He caustically attributes the unexpected employment of these forms to solemn old Mies van der Rohe's "stunning wit." I came across this book in a used section of the Prairie Avenue Bookshop, Chicago's fabulous architectural bookstore. It seems to have been owned (and discarded) by an offended Miesian who wrote several angry comments in the margin (which abruptly end halfway through the first chapter). I found Jencks' analysis to be irreverently hilarious, but there are reasons why Mies is still interesting and relevant today. His forms are ambiguous, and depending on their function might communicate a number of conflicting ideals: do the open glass ground floors of his Federal Center in the loop denote a transparency and honesty of government, or a higher pure order of authority? Does an empty glass house place its inhabitants in the midst of nature, or do its materials, in their climactic insuitability and bird-killing invisibilty betray a complete disregard for the environment? There are no right answers, but to get the most out of Mies, it's important to ask all the questions, and I think that's something Jencks does well.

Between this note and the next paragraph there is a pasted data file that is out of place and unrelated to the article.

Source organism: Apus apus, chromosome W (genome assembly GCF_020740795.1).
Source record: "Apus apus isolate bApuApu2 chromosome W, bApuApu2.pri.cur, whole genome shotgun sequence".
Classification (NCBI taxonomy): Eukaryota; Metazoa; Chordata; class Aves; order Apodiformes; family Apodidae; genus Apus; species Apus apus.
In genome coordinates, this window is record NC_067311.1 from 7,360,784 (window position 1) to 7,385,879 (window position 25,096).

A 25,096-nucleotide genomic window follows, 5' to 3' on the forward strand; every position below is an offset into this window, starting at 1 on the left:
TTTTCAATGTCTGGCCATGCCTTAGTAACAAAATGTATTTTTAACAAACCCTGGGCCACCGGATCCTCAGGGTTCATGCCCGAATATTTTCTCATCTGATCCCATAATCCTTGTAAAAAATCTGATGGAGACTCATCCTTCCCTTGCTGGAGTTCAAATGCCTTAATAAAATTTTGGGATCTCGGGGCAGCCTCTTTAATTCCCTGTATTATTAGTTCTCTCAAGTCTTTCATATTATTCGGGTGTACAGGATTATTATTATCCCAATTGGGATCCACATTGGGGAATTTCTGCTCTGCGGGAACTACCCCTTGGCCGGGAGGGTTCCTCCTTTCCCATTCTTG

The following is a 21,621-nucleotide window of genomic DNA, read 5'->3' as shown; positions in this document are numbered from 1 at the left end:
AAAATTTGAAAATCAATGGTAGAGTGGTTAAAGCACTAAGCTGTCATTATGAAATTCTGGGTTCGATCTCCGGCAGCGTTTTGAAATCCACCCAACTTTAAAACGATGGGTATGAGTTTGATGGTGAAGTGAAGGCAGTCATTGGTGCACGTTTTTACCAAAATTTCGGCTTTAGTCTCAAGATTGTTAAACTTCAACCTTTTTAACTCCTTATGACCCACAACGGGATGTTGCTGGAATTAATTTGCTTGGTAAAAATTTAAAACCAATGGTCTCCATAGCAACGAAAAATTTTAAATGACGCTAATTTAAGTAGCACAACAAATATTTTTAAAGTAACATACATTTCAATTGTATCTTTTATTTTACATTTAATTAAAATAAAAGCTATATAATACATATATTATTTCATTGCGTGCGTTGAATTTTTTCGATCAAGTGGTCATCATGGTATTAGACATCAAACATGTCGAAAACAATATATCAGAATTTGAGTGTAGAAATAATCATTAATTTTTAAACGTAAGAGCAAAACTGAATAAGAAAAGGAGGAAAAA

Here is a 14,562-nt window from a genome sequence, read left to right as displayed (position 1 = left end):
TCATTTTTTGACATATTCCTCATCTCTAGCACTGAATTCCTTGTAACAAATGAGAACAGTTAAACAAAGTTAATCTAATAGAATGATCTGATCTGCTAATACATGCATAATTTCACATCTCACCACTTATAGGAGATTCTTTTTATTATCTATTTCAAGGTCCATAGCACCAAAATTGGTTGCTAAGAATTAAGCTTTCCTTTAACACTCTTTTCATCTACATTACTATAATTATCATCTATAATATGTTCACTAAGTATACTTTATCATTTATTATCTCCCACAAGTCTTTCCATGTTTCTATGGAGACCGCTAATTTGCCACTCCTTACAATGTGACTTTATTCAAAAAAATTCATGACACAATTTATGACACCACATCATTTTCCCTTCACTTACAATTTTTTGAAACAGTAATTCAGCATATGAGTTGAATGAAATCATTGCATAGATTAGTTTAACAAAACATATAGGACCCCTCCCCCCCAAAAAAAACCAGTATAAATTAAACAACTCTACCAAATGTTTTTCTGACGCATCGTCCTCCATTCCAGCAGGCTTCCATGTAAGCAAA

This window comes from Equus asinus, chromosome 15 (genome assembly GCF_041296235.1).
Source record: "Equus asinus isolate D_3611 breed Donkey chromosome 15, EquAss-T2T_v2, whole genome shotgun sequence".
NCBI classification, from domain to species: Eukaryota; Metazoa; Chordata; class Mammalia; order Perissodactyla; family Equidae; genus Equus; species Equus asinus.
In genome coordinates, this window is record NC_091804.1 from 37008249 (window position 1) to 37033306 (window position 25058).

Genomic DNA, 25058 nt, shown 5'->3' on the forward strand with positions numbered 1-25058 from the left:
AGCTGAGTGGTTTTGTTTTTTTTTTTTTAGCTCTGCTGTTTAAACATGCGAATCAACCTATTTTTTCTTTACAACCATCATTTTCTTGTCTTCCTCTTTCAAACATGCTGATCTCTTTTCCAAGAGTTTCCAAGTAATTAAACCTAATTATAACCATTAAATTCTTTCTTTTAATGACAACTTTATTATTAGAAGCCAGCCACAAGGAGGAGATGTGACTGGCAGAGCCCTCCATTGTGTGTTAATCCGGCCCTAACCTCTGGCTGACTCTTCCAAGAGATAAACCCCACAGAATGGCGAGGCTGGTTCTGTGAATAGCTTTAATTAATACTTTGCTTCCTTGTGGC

Posted by thenovakids at 3:38 PM CST
Updated: Saturday, 25 November 2006 4:22 PM CST
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Saturday, 28 October 2006
Topic: Baseball
In other baseball news, a campaign started by a sports writer, Paul Lukas, aims to do away with the Mets' use of black in their on-field attire. I am excited that someone is playing such close attention to "athletics aesthetics", approaching cultural analysis through the scrutiny of icons and uniforms.

However, I completely disagree with his conclusion regarding the Mets recent color theme. He's worried that black will replace the dominance of blue and orange, and cites numerous examples of the team's on-field apparel and a more recent (not universally adapted) black logo. But generally the black is just a replacement for the previous base color, white. It's true that some of the solid blue color schemes seem to be getting phased out, but this is part of contemporary style that should be accepted. Other teams have done similar things, and it looks sharp. Notice the shine on